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How Estate Taxation Planning Differs From State to State

How Estate Taxation Planning Differs From State to State

Estate taxation planning may be different for individuals who live in different states. The major reason for this is each state’s respective death tax laws. When an individual passes, they may have to pay federal death taxes if their estate is larger than $5.4 million dollars and/or state death taxes depending on which state they live in. Each state is subject to the federal tax, but may also be subject to state tax. Florida is one of the few states that does not have any death or inheritance taxes. The death tax limits may change from year to year, therefore, it is important to check whether the limits have changed each year you have estate planning in place.

For instance, residents passing away in Massachusetts are subject to state tax for all of their assets above 1 million dollars (in addition to federal tax for assets exceeding $5.4 million dollars). Residents of Massachusetts would greatly benefit from trust planning to avoid paying Massachusetts taxes. Assets like homes can be deeded to qualified personal residence trusts or other trust planning mechanism in order to both avoid probate and achieve tax-planning benefits.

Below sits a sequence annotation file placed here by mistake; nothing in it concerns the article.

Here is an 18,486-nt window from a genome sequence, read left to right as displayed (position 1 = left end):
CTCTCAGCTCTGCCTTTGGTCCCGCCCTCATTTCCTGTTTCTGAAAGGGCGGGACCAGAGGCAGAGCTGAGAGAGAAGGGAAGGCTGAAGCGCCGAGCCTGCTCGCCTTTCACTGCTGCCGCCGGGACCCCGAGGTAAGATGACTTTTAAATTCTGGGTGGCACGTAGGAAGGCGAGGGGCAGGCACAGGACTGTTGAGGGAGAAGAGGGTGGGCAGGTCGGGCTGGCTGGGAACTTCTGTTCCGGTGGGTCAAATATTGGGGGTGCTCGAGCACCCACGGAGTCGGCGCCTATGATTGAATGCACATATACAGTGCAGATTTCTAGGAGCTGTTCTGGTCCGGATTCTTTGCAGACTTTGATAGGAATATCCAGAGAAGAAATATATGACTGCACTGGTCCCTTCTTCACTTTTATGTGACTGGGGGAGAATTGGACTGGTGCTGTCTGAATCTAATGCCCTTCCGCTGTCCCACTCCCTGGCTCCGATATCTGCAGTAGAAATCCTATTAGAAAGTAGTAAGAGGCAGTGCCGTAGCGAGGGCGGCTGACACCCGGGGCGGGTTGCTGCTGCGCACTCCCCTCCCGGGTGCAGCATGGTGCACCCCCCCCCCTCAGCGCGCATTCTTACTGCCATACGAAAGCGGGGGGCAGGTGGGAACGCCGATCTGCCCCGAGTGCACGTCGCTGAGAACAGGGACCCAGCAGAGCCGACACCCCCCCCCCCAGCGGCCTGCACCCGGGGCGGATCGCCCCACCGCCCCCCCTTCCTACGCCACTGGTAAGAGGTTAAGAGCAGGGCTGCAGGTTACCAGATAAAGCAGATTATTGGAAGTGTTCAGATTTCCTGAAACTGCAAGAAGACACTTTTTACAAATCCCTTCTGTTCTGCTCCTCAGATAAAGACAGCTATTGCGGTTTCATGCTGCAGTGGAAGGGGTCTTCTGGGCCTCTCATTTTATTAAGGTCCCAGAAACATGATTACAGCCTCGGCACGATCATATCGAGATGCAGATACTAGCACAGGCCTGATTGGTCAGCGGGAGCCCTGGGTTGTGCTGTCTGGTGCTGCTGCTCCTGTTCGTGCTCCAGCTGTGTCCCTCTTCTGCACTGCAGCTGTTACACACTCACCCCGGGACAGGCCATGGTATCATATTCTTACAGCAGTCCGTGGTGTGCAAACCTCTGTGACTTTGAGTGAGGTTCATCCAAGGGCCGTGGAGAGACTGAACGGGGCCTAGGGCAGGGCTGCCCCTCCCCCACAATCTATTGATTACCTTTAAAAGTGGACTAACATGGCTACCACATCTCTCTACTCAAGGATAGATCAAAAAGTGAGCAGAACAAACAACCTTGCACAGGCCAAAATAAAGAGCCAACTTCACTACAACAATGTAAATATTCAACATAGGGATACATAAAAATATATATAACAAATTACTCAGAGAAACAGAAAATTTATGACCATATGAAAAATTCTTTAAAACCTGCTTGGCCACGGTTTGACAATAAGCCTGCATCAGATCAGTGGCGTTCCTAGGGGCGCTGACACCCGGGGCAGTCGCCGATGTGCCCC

In New Jersey, the state death tax is applied to assets above and beyond $675,000.00. Residents of New Jersey especially need basic trust planning as well as advanced estate planning in order to keep their estate from paying an exorbitant amount of taxes at their passing. New Jersey also has inheritance tax.

If an individual is a “snow bird” of Florida and lives in Florida for six months or more out of the year, it is sensible for that resident to move their primary residence to Florida to avoid such inheritance taxes. New Yorks death taxes are very close to the federal limit, therefore, New York residents may not have to worry about death taxes as much as Massachusetts and/or New Jersey residents (at least at this time).

Contact Capital Planning Law, PLLC for your complimentary consultation to discuss your estate planning, business law, probate, guardianship and/or real estate needs.